The key point is this; that time they spent learning to market and sell their work could have been spent learning a more lucrative skill. Similarly, the time spent learning to put the professional polish on your writing ability could be spent learning something else. Anyone with the intellectual ability to be a successful professional writer has the intellectual ability to be a lawyer, a doctor, an engineer or some other job in that high-quality professional category.
Now, I accept that once you've got a career and platform as a writer, the cost of retraining is lost earning time that, quite feasibly, you might never earn back (top-quality jobs, after all, tend to require 3-10 years to get access to). But if you don't have a career and a platform, if you're just starting out, it's going to take you a similar amount of non-earning time to develop the skills and presence to make money from your writing, and you could use that time to get a better-paying, more stable job with better benefits.
I consider myself to be coming up to the 2-year mark on my attempt to treat writing as a career. So far, I've made something like $25. Of course, I'm not a particularly relevant case, in that through this whole time I've technically been in training for a different career (i.e. academic, due to my now-almost-finished PhD), and I'm also emphatically not in this to get rich (because if I was, the time-scale involved would kill the actual writing for me - I simply would not be able to deal with this feeling in my career). I'm in writing because I believe that, long-term, it's my best chance of making a rough-and-ready living without having to do anything that feels like a day job. The quirks of my psychology that make this plausible are a subject for another time.
The reason I think it's important to contest Scalzi's point is simple; if you say it's a rational decision to get into writing to get rich, you're going to attract a lot of the kind of idiot mentioned earlier, and that benefits no-one; it clogs up the marketplace with crap, it suckers in a lot of idiots who will fall for scams like Author Solutions, and it gives us all a bad name as irresponsible dreamers.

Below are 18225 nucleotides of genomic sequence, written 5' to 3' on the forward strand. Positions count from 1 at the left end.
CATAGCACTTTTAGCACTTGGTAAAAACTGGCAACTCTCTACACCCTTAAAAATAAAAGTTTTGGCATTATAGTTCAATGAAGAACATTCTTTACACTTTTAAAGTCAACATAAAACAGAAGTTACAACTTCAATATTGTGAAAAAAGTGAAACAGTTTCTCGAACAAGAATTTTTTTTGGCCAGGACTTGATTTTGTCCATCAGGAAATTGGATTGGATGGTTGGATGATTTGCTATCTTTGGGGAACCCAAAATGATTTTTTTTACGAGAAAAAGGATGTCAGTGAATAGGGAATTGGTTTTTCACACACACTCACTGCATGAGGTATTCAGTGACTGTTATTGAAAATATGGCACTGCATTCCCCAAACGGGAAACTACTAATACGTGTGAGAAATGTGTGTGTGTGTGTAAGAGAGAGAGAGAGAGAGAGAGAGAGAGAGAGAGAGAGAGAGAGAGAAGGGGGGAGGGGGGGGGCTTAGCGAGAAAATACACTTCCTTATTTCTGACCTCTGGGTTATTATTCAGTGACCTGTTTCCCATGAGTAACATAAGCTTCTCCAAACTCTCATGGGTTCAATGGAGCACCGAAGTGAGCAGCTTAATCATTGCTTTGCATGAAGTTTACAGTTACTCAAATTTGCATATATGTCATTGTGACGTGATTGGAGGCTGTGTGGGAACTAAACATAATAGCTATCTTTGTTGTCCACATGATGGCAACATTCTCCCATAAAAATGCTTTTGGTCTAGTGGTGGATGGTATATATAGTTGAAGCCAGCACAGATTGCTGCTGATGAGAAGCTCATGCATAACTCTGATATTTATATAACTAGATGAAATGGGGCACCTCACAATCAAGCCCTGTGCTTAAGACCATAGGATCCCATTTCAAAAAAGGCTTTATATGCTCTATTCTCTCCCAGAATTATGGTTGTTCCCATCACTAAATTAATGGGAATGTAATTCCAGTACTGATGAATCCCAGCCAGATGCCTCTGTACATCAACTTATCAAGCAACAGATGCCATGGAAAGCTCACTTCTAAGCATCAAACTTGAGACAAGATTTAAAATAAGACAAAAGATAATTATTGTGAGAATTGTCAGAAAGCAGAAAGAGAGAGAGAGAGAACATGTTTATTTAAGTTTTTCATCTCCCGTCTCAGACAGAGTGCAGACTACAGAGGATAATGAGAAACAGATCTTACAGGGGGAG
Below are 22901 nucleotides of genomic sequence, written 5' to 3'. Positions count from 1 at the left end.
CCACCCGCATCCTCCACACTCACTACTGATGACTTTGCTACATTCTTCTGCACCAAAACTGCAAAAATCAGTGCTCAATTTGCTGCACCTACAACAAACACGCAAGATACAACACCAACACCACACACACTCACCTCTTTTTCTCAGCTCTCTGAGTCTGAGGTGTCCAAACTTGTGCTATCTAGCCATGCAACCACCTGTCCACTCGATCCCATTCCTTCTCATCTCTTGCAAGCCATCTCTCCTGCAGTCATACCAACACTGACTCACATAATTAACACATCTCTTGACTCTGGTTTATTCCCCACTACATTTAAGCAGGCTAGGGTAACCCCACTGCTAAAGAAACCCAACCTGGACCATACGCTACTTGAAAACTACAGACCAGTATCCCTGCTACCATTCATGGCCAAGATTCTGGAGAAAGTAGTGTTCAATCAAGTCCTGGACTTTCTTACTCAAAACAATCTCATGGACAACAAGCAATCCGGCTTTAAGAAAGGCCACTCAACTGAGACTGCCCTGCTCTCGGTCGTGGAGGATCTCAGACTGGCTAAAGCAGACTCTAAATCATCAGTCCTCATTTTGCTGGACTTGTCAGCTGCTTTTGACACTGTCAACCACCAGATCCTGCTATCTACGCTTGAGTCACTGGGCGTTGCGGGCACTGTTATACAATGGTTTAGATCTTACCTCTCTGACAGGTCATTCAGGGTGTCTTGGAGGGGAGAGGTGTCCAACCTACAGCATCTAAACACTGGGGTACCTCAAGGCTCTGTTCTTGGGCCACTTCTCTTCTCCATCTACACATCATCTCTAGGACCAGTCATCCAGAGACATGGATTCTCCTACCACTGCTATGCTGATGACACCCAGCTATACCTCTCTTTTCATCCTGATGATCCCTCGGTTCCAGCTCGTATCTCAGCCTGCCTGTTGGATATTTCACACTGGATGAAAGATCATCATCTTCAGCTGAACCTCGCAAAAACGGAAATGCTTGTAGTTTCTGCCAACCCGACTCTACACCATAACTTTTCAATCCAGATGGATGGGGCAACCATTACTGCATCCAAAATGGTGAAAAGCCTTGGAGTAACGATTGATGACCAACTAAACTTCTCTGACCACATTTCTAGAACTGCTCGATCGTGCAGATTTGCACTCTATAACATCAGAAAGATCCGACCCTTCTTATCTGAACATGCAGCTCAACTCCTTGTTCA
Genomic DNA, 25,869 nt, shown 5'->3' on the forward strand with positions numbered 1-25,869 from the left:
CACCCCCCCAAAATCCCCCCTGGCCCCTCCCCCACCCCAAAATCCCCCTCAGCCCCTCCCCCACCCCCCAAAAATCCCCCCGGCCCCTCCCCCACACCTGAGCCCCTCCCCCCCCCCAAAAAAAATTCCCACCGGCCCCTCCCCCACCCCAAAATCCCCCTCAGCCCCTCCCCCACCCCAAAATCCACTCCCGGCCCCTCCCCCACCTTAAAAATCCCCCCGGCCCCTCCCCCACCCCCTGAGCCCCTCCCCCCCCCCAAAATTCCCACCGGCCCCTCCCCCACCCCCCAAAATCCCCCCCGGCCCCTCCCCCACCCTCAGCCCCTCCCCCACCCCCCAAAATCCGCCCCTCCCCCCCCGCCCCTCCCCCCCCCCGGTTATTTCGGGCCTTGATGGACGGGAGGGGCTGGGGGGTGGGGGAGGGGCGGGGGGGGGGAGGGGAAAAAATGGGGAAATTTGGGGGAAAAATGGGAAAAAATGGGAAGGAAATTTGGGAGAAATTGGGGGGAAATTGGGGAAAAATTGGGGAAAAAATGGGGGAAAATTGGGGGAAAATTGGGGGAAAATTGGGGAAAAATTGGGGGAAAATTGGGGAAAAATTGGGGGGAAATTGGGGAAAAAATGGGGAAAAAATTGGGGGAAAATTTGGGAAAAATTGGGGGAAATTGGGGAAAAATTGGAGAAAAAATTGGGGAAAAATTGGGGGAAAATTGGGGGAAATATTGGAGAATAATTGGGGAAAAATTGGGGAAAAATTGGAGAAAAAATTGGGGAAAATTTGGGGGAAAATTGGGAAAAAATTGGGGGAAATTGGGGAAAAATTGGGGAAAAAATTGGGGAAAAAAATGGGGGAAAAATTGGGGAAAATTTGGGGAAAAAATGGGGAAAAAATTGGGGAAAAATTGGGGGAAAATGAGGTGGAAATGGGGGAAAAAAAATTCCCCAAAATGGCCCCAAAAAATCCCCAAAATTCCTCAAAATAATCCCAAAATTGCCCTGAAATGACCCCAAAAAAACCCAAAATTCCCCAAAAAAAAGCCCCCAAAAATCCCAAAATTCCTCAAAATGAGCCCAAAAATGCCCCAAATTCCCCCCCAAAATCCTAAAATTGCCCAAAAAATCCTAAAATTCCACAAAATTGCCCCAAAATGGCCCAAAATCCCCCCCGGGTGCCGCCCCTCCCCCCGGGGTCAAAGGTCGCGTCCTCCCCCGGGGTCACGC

Ultimately, there are probably no jobs (apart from 'heir to the family fortune') which give a good chance of getting rich. Even high-flying surgeons and barristers aren't rich in the way that (say) J.K. Rowling is, and even she isn't rich in the way that Bill Gates and Warren Buffett are. It takes a healthy dose of luck to create that kind of wealth, and I don't think any of the people just named would deny that. Heck, Scalzi acknowledges himself that it took him a good helping of luck to get where he is today.
So, I'd discourage anyone from getting into writing 'to get rich'. Scalzi sees the question a bit differently. He argues that telling people that it's a bad idea to get into writing to get rich encourages a financial devaluing of writing, and he's almost certainly right. There's a fine line here - between 'writing to get rich' and 'writing to make a living' - but the kind of people who are out to exploit newbie authors' sense that you can't get rich from writing aren't interested in that.
Writing might be a bad way to get rich, but that doesn't mean that if you value someone's writing, you shouldn't do something at least to indicate that value. It doesn't have to be directly financial - a positive review or good recommendation is worth its character count in diamonds to a newbie writer, and even a simple expression of support or enthusiasm goes a long way - but it's worth remembering that as a reader, your best chance of getting more writing out of an author you value is to buy their time away from day-jobs and debts.
So ultimately, the question of good reasons to get into writing, and its answer, aren't really as important as the rhetorical stance you take. No-one should be using the fact that writing is a bad way to get rich to justify exploiting writers, but equally we writers should not mislead ourselves about the fact that writing is a bad way to get rich.